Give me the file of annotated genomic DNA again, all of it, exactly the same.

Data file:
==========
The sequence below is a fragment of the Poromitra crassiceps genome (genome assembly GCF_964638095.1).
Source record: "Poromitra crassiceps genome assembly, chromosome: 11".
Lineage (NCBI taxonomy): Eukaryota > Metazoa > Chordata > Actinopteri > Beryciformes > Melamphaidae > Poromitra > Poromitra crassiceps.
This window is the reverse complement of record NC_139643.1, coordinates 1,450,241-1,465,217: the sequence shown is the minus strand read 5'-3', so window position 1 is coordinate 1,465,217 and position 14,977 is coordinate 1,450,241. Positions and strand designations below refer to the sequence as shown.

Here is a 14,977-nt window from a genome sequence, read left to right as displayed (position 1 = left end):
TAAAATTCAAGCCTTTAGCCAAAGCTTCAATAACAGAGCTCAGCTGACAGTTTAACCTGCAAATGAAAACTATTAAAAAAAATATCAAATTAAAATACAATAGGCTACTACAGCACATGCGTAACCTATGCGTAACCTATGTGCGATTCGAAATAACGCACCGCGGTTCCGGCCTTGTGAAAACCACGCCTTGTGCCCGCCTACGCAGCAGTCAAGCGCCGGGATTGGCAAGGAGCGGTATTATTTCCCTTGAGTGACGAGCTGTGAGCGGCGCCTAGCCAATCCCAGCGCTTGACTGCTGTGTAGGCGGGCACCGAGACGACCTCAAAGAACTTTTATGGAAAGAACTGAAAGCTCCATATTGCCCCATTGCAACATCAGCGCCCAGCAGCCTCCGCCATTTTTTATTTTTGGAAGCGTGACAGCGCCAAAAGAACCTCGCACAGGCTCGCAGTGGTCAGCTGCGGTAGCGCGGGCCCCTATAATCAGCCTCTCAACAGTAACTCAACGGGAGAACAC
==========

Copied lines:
The sequence below is a fragment of the Poromitra crassiceps genome (genome assembly GCF_964638095.1).
Source record: "Poromitra crassiceps genome assembly, chromosome: 11".
Lineage (NCBI taxonomy): Eukaryota > Metazoa > Chordata > Actinopteri > Beryciformes > Melamphaidae > Poromitra > Poromitra crassiceps.
This window is the reverse complement of record NC_139643.1, coordinates 1,450,241-1,465,217: the sequence shown is the minus strand read 5'-3', so window position 1 is coordinate 1,465,217 and position 14,977 is coordinate 1,450,241. Positions and strand designations below refer to the sequence as shown.

Here is a 14,977-nt window from a genome sequence, read left to right as displayed (position 1 = left end):
TAAAATTCAAGCCTTTAGCCAAAGCTTCAATAACAGAGCTCAGCTGACAGTTTAACCTGCAAATGAAAACTATTAAAAAAAATATCAAATTAAAATACAATAGGCTACTACAGCACATGCGTAACCTATGCGTAACCTATGTGCGATTCGAAATAACGCACCGCGGTTCCGGCCTTGTGAAAACCACGCCTTGTGCCCGCCTACGCAGCAGTCAAGCGCCGGGATTGGCAAGGAGCGGTATTATTTCCCTTGAGTGACGAGCTGTGAGCGGCGCCTAGCCAATCCCAGCGCTTGACTGCTGTGTAGGCGGGCACCGAGACGACCTCAAAGAACTTTTATGGAAAGAACTGAAAGCTCCATATTGCCCCATTGCAACATCAGCGCCCAGCAGCCTCCGCCATTTTTTATTTTTGGAAGCGTGACAGCGCCAAAAGAACCTCGCACAGGCTCGCAGTGGTCAGCTGCGGTAGCGCGGGCCCCTATAATCAGCCTCTCAACAGTAACTCAACGGGAGAACAC